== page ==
Islam and Warfare: Context and Compatibility with International Law (Hardback)Onder Bakircioglu (author)
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The question of how Islamic law regulates the notions of just recourse to and just conduct in war has long been the topic of heated controversy, and is often subject to oversimplification in scholarship and journalism. This book traces the rationale for aggression within the Islamic tradition, and assesses the meaning and evolution of the contentious concept of jihad. The book reveals that there has never been a unified position on what Islamic warfare tangibly entails, due to the complexity of relevant sources and discordant historical dynamics that have shaped the contours of jihad.
Onder Bakircioglu advocates a dynamic reading of Islamic law and military tradition; one which prioritises the demands of contemporary international relations and considers the meaning and application of jihad as contingent on the socio-political forces of each historical epoch.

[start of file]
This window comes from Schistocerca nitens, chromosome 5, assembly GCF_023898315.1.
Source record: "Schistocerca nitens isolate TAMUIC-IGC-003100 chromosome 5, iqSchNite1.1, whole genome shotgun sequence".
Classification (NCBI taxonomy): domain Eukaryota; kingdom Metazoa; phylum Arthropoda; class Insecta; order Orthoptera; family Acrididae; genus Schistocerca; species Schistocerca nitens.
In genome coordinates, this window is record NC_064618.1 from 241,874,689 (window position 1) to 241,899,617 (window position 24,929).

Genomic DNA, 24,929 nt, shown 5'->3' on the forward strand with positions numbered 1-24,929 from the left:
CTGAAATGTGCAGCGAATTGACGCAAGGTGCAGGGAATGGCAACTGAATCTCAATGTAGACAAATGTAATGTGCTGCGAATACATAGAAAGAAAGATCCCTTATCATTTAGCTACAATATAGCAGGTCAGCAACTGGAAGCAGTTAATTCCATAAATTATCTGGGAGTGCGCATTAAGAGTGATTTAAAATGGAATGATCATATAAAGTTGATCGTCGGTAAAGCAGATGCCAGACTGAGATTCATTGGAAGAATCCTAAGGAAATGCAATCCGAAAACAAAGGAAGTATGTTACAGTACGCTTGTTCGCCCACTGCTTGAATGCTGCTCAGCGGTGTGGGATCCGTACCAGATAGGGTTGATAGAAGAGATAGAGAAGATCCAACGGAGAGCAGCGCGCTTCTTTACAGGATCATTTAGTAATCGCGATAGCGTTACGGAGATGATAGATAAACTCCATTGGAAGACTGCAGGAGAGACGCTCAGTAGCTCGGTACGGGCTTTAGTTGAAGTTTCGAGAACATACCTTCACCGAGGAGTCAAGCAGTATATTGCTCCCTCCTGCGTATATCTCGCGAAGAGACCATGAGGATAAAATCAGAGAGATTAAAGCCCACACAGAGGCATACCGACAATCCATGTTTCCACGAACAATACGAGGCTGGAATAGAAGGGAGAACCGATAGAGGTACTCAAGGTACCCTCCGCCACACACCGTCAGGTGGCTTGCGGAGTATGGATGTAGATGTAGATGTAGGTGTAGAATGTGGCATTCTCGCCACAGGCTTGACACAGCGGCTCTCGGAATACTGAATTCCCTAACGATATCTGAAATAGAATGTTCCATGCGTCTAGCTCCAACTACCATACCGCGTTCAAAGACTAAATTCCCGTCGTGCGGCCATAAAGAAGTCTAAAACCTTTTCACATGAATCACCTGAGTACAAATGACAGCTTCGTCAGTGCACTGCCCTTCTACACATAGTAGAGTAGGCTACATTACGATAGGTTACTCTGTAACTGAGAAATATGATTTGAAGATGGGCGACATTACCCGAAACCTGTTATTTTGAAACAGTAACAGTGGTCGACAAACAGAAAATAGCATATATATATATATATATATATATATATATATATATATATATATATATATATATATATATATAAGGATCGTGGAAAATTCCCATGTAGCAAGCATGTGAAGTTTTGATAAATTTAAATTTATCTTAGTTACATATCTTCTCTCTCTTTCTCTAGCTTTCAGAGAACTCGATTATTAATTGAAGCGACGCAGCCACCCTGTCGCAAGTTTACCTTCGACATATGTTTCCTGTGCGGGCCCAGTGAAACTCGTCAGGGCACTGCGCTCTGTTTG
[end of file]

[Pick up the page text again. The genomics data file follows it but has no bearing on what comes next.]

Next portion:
This book will be of great interest to scholars and students of international law, Islamic law, war and security studies, and the law of armed conflict.
Publisher: Taylor & Francis Ltd
Number of pages: 212
Weight: 454 g
Dimensions: 235 x 159 x 18 mm
"With admirable scholarly mastery, Onder Bakircioglu, explores the nature of jihad in Islamic thought about war and peace, demonstrating conclusively that there is no authoritative doctrine available to resolve interpretative controversies so central to current debates about Islamic extremism. An indispensable study for legal specialist, and indeed, for anyone concerned with a deep understanding of the bearing of Islam on the regulation of warfare."
Professor Richard Falk (Professor emeritus of international law at Princeton University)
"This is a scholarly, rigorous, thoroughly documented and intellectually honest account of the ambiguity and complexity of the Islamic doctrine of jihad. By persuasively demonstrating that war and peace are always outcomes of human agency, this book is an eloquent call to moral choice and political action, beyond stale polemics of absolute text or abstract doctrine."
Professor Abdullahi A. An-Na'im (the Charles Howard Candler Professor of Law at Emory University School of Law)
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